The tale, one about the payoff that comes from perseverance and resilience, introduces us to Argyle Fox, a well-dressed and determined forest animal. Eager to play outside despite the windy spring weather, Argyle is cautioned by his mama that his desire to make a tower of playing cards on such a blistery day might be in vain. Not easily swayed, the plucky creature tries to no avail. Four more attempts at fun outdoor activities include dressing up like a spider and using yarn to make a web, pretending to be a pirate setting sail on a log ship, playing soccer and kicking what is supposed to be the winning goal, and battling a fire-breathing dragon as a fearless knight. Every time he makes up a new game, Argyle’s pals watch and warn him that the wind might disrupt things. Still he persists. Of course all of Argyle’s creative efforts are ruined by a “Whoosh” of the wind so he heads home. Mama Fox suggests that there still might be something to play with in the wind and leaves her youngster to his own devices.
There’s a reason Argyle’s name is Argyle and that’s because his mama’s a big knitter. And what do knitters have lots of? Yarn! “Argyle went straight to work. He cut, tied, knitted, painted, and taped. Finally it was finished!” With all his forest friends in tow, this imaginative fox shows off his handmade kite and then gives all his friends their very own custom creations, too! Now the “Whoosh” sound is a welcoming one indeed!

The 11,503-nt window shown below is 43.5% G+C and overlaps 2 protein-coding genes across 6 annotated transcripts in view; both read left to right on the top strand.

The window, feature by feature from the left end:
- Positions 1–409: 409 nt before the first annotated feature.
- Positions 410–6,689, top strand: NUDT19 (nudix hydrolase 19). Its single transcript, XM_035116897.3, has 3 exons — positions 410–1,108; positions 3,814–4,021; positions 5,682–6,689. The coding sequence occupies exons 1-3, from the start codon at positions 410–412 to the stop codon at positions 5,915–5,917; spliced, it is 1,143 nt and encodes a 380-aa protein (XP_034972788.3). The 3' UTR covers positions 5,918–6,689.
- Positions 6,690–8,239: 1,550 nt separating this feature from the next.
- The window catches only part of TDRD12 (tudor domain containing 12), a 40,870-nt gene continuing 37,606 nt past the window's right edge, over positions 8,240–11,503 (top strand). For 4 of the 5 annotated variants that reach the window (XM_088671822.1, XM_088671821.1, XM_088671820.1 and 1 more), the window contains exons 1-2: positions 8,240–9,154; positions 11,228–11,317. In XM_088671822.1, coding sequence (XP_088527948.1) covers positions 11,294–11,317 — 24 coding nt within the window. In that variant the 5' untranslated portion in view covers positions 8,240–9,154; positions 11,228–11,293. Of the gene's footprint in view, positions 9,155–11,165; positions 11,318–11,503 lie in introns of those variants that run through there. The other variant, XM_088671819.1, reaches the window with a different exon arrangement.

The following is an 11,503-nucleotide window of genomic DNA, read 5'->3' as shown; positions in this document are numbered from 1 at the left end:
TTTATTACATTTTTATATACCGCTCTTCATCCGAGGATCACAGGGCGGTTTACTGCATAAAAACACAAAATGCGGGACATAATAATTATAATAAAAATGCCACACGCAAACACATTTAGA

Letourneau’s charming picture book makes for a marvelous read-aloud. Even as I read the book alone I found myself saying “Whoosh” out loud each time it appeared! Parents and caregivers can use the subject matter to start a conversation about imagination, creativity, and persistence after sharing the story. Together they can also look at all the adorable details Letourneau’s included in her illustrations while enjoying the cheery color palette, not to mention taking time to play all the fun games Argyle has played in the book.
With summer break around the corner and kids wanting to be outdoors, Argyle Fox is a welcome inspiration.
Written & Illustrated by Marie Letourneau
Distributed by Publishers Group West
BOOK ACTIVITY: http://www.tanglewoodbooks.com/wp-content/uploads/2016/11/Argyle-Kite-Activity-1.jpg
CONNECT WITH THE AUTHOR www.marieletourneau.com
WOLF IN THE SNOW
Written and illustrated by Matthew Cordell
(Feiwel & Friends; $17.99, Ages 2-6)
★ Starred reviews – Booklist, Horn Books, Kirkus, Publishers Weekly, SLJ
Matthew Cordell’s notable picture book, Wolf in the Snow, balances a chilly winter landscape with warm sentiments of kindness. A young girl in a red triangular-shaped parka loses her way home from school when snows obliterates the path. At the same time, the severe weather separates a wolf cub from its pack. The two youngsters find one another and the girl’s thoughtfulness sets the story’s tone.